2.11 παρα κυριου ➽ παρα κυριω

The NRSV rendered this text: “Bold and willful, they are not afraid to slander the glorious ones, whereas angels, though greater in might and power, do not bring against them a slanderous judgment from the Lord” (2 Peter 2:10–11). The pertinent phrase is italicized. The NIV went with the alternative reading (and translation): “in the presence of the Lord,” which the NA28 now supports. Metzger in his textual commentary on this passage that some scribes may have sought to avoid the notion that “blasphemy” or “slanderous judgements” would come from the Lord.

2.15 καταλειποντες ➽ καταλιποντες

This change represents a tense change. From present to the Greek aorist tense (which does not have a real English counterpart, but might be thought of as just the verb itself without time).

An English translation might help show the difference: From “In leaving the right path, they have wandered…” to “They have left the right path and wandered …” The meaning has not been greatly affected here.

2.18 ολιγως ➽ οντως

The editors of the UBS4 Greek New Testament text (identical with the NA27’s text) was certain of the reading now being replaced by the NA28. The editorial committee of that UBS4 text gave its certainty level of “A” or very certain.

For comparative purposes, the NRSV translates this portion of the verse: “… they entice people who are just escaping from those who live in error” (2 Peter 2:18). The new reading would translate: “… who are really escaping …” Again, not a big change in overall meaning, but I believe Metzger is correct in noting the tension that now exist: “οντως [really] seems to involve a self–contradiction after δελεαζουσιν [they deceive].” Nonetheless, it is not hard to comprehend why the editors of the NA28 would favor this as the harder reading among the MSS.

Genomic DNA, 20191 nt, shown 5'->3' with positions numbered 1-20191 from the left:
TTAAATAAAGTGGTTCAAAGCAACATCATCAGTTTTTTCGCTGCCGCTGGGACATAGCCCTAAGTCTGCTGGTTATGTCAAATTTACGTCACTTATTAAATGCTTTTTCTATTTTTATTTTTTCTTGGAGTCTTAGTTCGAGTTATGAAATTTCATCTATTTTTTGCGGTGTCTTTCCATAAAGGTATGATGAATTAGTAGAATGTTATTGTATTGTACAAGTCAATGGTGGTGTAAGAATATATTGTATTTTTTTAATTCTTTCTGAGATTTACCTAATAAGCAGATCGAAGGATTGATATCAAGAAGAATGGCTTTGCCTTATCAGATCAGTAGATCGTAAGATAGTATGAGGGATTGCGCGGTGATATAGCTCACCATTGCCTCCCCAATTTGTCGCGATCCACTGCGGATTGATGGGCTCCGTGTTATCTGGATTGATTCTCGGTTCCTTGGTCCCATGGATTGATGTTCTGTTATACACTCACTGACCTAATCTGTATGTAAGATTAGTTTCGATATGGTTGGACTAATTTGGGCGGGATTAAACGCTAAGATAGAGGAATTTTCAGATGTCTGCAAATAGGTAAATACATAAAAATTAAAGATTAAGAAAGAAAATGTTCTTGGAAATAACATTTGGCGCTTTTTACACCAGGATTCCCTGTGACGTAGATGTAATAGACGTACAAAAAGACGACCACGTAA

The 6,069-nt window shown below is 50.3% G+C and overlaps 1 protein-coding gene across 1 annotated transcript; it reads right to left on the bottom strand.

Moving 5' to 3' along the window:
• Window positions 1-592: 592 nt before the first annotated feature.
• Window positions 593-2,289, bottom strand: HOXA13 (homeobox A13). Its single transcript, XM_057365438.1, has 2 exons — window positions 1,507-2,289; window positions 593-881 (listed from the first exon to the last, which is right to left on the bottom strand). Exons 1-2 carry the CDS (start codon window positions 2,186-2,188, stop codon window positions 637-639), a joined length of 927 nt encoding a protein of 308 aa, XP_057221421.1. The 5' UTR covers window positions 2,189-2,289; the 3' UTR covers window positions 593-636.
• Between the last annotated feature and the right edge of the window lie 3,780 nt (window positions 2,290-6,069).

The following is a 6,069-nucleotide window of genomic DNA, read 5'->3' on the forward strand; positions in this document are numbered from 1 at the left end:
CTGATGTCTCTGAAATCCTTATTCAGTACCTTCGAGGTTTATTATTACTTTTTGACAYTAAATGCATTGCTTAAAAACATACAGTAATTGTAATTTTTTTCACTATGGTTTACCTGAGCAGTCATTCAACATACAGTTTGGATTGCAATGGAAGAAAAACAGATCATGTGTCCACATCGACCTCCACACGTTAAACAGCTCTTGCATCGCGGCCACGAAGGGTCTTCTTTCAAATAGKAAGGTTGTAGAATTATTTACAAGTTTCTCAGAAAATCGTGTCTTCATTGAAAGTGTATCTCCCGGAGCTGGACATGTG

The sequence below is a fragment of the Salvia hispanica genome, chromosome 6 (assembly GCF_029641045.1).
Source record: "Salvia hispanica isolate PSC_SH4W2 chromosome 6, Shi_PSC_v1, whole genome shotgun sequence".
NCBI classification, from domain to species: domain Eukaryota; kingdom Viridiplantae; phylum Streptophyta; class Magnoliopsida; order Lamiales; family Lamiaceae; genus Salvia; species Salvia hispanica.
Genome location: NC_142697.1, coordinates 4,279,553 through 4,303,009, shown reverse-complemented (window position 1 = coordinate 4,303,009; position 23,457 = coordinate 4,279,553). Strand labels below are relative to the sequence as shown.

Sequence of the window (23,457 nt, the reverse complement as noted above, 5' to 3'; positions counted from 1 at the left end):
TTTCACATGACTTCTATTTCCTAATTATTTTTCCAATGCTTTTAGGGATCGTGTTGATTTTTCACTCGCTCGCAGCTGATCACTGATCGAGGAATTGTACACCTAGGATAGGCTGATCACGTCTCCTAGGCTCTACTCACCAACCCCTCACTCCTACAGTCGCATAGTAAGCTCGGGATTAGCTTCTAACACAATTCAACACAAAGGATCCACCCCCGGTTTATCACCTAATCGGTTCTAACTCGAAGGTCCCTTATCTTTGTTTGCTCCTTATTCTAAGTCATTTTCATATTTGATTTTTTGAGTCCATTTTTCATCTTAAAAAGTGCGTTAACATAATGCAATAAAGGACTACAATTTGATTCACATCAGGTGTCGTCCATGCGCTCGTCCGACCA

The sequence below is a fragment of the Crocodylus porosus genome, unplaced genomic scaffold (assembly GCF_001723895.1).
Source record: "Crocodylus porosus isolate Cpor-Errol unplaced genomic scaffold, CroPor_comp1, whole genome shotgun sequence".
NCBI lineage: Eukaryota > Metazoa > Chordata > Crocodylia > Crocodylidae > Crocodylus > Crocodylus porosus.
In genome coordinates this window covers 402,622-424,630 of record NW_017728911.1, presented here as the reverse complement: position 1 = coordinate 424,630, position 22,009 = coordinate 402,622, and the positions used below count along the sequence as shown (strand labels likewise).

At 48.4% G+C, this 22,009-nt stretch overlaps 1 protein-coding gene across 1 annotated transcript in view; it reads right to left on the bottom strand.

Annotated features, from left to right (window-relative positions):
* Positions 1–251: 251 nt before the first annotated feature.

2.20 Omit [ημων]

This change drops the possessive pronoun [our] before “Lord and Savior Jesus Christ.”

3.6 δι ων ➽ δι ον

Here the editors of NA28 oddly went with the easier reading, though previously thought to be supported by only one MS (69; a 15th century member of family 13). The apparatus of NA28 now adds P along with 1175 and the Latin t and MSS of the Vulgate. This change is inexplicable based on the evidence of the MSS themselves. Neither of these reading make for comfortable Greek and so scholars have offered conjectures on the correct reading: δι ου (Windisch) and δη ων (Wohlenberg).

In final analysis, English translations will still look much like the old ASV of 1901: “by which means [referring back to the “word” of the previous clause] the world that then was, being overflowed with water, perished.”

3.10 ευρεθησεται ➽ ουχ ευρεθησεται

In text critical terms, this is one of the most challenging text to reconstruct from the available MSS evidence. Again using the NRSV, the text reads “and the earth and everything that is done on it will be disclosed (or “found”).” The options here among the MSS also includes: [it/they] will be burned up, found dissolved, and hidden/darkened. In light of this, scholars have offered several emendations, none of which have been widely accepted. (See Metzger’s textual commentary for an explanation of all these options).

However, not one Greek MSS supports the reading of the new NA28: will not be disclosed/found. This reading is supported by one of the ancient versions of the NT, the Sahidic dialect of Coptic, a Hellenized Egyptian language.

Without substantive textual support for their reading, the NA28 editors have chosen to go with what seems to make the most sense of the passage without resorting to emendation.

3.16 επιστολαις ➽ ταις επιστολαις

This change add the article before the word “epistles,” thus, all the epistles. Nothing to see here folk, keep moving.

3.16 στρεβλουσιν ➽ στρεβλωσουσιν

This word belongs to the larger phrase: “… which the unschooled and unstable twist—as [they do] the other writings—to their own destruction.” The change would make the “twisting” less certain: “they might/will twist.” J. K. Elliott’s question is apropos: “Is our author aware of the reality of Paul’s letter being misinterpreted, or merely anticipating such a possibility?” (See J. K. Elliott, New Testament Textual Criticism:The Application of Thoroughgoing Principles: Essays on Manuscripts and Textual Variation (Supplements to Novum Testamentum [Leiden: Brill, 2010], 527. While I believe the NA27 reading makes good sense, the NA28 reading is supported by 𝖕72 (3rd/4th cent.) which shows it was an early option in the transmission of the Greek New Testament.